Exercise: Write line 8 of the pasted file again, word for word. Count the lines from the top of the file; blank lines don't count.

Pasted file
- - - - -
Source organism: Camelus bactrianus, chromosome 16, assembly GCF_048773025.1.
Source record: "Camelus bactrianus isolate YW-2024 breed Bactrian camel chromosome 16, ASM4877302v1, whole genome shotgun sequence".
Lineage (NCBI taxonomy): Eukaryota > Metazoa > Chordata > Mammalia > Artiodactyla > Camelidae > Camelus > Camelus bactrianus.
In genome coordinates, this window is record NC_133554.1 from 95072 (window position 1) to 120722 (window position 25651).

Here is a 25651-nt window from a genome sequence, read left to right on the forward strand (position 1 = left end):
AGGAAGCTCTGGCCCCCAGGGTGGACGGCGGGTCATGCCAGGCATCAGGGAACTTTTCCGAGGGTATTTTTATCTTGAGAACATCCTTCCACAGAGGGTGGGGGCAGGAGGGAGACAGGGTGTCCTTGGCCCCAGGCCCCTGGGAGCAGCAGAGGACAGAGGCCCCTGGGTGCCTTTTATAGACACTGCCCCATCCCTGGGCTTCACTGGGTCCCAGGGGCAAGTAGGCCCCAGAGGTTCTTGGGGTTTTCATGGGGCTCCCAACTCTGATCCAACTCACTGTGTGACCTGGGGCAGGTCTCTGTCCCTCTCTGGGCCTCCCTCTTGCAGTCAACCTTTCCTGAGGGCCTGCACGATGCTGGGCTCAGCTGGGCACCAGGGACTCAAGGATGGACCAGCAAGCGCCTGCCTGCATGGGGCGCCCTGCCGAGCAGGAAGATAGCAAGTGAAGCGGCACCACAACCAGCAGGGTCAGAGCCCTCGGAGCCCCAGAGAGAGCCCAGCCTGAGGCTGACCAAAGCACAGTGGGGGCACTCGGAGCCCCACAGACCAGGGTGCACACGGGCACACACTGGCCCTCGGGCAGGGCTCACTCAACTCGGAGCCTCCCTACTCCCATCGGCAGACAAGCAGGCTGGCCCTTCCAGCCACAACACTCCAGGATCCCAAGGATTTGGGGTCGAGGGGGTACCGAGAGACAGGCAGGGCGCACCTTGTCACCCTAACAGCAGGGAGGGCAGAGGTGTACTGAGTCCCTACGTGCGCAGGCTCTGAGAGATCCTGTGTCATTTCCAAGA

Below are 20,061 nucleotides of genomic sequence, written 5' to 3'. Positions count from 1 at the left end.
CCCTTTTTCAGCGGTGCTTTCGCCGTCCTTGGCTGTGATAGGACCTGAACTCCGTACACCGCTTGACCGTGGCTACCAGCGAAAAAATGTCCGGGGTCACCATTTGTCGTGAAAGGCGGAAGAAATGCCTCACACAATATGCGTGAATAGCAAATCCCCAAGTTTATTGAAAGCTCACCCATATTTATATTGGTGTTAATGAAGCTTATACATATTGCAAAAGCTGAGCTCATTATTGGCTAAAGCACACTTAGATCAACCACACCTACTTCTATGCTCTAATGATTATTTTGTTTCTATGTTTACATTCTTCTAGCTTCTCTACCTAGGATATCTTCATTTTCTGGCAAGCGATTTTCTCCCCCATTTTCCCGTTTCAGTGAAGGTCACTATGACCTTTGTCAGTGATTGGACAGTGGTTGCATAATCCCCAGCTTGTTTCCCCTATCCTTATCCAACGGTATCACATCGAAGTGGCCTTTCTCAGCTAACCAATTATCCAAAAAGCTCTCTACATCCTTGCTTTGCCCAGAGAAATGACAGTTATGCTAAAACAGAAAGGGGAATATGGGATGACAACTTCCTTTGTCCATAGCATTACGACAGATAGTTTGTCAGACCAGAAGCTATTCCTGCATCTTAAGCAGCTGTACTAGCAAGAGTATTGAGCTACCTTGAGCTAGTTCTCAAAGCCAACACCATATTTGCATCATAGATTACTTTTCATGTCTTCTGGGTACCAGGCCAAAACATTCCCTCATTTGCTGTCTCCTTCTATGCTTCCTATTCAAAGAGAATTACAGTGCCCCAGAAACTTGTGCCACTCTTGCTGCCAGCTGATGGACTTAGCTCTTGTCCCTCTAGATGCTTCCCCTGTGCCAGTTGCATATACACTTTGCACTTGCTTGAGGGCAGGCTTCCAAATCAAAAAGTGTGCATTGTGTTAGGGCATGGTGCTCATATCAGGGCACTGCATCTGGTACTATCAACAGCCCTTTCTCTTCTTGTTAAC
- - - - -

CCCTTTTTCAGCGGTGCTTTCGCCGTCCTTGGCTGTGATAGGACCTGAACTCCGTACACCGCTTGACCGTGGCTACCAGCGAAAAAATGTCCGGGGTCACCATTTGTCGTGAAAGGCGGAAGAAATGCCTCACACAATATGCGTGAATAGCAAATCCCCAAGTTTATTGAAAGCTCACCCATATTTATATTGGTGTTAATGAAGCTTATACATATTGCAAAAGCTGAGCTCATTATTGGCTAAAGCACACTTAGATCAACCACACCTACTTCTATGCTCTAATGATTATTTTGTTTCTATGTTTACATTCTTCTAGCTTCTCTACCTAGGATATCTTCATTTTCTGGCAAGCGATTTTCTCCCCCATTTTCCCGTTTCAGTGAAGGTCACTATGACCTTTGTCAGTGATTGGACAGTGGTTGCATAATCCCCAGCTTGTTTCCCCTATCCTTATCCAACGGTATCACATCGAAGTGGCCTTTCTCAGCTAACCAATTATCCAAAAAGCTCTCTACATCCTTGCTTTGCCCAGAGAAATGACAGTTATGCTAAAACAGAAAGGGGAATATGGGATGACAACTTCCTTTGTCCATAGCATTACGACAGATAGTTTGTCAGACCAGAAGCTATTCCTGCATCTTAAGCAGCTGTACTAGCAAGAGTATTGAGCTACCTTGAGCTAGTTCTCAAAGCCAACACCATATTTGCATCATAGATTACTTTTCATGTCTTCTGGGTACCAGGCCAAAACATTCCCTCATTTGCTGTCTCCTTCTATGCTTCCTATTCAAAGAGAATTACAGTGCCCCAGAAACTTGTGCCACTCTTGCTGCCAGCTGATGGACTTAGCTCTTGTCCCTCTAGATGCTTCCCCTGTGCCAGTTGCATATACACTTTGCACTTGCTTGAGGGCAGGCTTCCAAATCAAAAAGTGTGCATTGTGTTAGGGCATGGTGCTCATATCAGGGCACTGCATCTGGTACTATCAACAGCCCTTTCTCTTCTTGTTAAC